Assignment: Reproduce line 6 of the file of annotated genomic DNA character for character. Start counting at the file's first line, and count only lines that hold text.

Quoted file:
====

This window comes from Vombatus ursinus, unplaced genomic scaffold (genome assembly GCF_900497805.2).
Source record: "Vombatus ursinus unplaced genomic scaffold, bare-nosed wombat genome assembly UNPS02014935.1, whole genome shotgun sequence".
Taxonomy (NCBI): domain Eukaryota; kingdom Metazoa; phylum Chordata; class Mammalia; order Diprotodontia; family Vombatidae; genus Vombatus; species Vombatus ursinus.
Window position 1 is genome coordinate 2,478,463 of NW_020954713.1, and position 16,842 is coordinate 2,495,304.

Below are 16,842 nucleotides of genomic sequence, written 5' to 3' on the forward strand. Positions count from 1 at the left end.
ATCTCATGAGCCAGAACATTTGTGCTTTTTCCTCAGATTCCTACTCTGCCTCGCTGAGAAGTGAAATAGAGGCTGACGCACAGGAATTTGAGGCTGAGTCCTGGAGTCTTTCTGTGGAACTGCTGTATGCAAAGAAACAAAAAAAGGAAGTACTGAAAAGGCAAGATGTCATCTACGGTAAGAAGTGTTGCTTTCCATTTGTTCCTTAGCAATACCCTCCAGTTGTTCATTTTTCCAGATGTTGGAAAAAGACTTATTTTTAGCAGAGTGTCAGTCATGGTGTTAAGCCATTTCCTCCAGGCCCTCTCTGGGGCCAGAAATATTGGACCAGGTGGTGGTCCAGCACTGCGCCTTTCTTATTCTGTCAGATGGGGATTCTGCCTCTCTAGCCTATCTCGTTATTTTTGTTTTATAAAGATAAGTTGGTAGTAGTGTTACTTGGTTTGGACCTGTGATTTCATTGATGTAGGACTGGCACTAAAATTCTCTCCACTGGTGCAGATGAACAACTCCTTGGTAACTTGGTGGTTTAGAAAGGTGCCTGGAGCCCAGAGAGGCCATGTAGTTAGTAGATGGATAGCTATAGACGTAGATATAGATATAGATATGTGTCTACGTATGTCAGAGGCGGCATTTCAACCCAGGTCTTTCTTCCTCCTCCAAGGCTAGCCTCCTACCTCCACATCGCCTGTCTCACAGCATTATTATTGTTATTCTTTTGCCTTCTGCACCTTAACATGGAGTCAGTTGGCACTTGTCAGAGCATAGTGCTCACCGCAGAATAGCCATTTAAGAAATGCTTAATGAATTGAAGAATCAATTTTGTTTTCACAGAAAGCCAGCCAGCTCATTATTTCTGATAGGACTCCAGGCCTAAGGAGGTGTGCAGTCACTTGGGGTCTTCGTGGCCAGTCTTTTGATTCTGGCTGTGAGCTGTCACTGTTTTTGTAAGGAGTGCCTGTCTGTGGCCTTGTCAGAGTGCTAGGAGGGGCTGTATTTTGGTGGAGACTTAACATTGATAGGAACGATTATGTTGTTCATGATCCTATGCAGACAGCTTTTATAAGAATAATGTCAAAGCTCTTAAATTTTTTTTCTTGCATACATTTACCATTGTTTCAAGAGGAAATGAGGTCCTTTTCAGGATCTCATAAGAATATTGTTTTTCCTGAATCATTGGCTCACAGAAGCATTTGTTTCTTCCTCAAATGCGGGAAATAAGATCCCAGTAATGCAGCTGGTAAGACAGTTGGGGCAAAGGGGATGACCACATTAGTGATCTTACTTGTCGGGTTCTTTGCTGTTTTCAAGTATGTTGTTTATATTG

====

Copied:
ATCTCATGAGCCAGAACATTTGTGCTTTTTCCTCAGATTCCTACTCTGCCTCGCTGAGAAGTGAAATAGAGGCTGACGCACAGGAATTTGAGGCTGAGTCCTGGAGTCTTTCTGTGGAACTGCTGTATGCAAAGAAACAAAAAAAGGAAGTACTGAAAAGGCAAGATGTCATCTACGGTAAGAAGTGTTGCTTTCCATTTGTTCCTTAGCAATACCCTCCAGTTGTTCATTTTTCCAGATGTTGGAAAAAGACTTATTTTTAGCAGAGTGTCAGTCATGGTGTTAAGCCATTTCCTCCAGGCCCTCTCTGGGGCCAGAAATATTGGACCAGGTGGTGGTCCAGCACTGCGCCTTTCTTATTCTGTCAGATGGGGATTCTGCCTCTCTAGCCTATCTCGTTATTTTTGTTTTATAAAGATAAGTTGGTAGTAGTGTTACTTGGTTTGGACCTGTGATTTCATTGATGTAGGACTGGCACTAAAATTCTCTCCACTGGTGCAGATGAACAACTCCTTGGTAACTTGGTGGTTTAGAAAGGTGCCTGGAGCCCAGAGAGGCCATGTAGTTAGTAGATGGATAGCTATAGACGTAGATATAGATATAGATATGTGTCTACGTATGTCAGAGGCGGCATTTCAACCCAGGTCTTTCTTCCTCCTCCAAGGCTAGCCTCCTACCTCCACATCGCCTGTCTCACAGCATTATTATTGTTATTCTTTTGCCTTCTGCACCTTAACATGGAGTCAGTTGGCACTTGTCAGAGCATAGTGCTCACCGCAGAATAGCCATTTAAGAAATGCTTAATGAATTGAAGAATCAATTTTGTTTTCACAGAAAGCCAGCCAGCTCATTATTTCTGATAGGACTCCAGGCCTAAGGAGGTGTGCAGTCACTTGGGGTCTTCGTGGCCAGTCTTTTGATTCTGGCTGTGAGCTGTCACTGTTTTTGTAAGGAGTGCCTGTCTGTGGCCTTGTCAGAGTGCTAGGAGGGGCTGTATTTTGGTGGAGACTTAACATTGATAGGAACGATTATGTTGTTCATGATCCTATGCAGACAGCTTTTATAAGAATAATGTCAAAGCTCTTAAATTTTTTTTCTTGCATACATTTACCATTGTTTCAAGAGGAAATGAGGTCCTTTTCAGGATCTCATAAGAATATTGTTTTTCCTGAATCATTGGCTCACAGAAGCATTTGTTTCTTCCTCAAATGCGGGAAATAAGATCCCAGTAATGCAGCTGGTAAGACAGTTGGGGCAAAGGGGATGACCACATTAGTGATCTTACTTGTCGGGTTCTTTGCTGTTTTCAAGTATGTTGTTTATATTG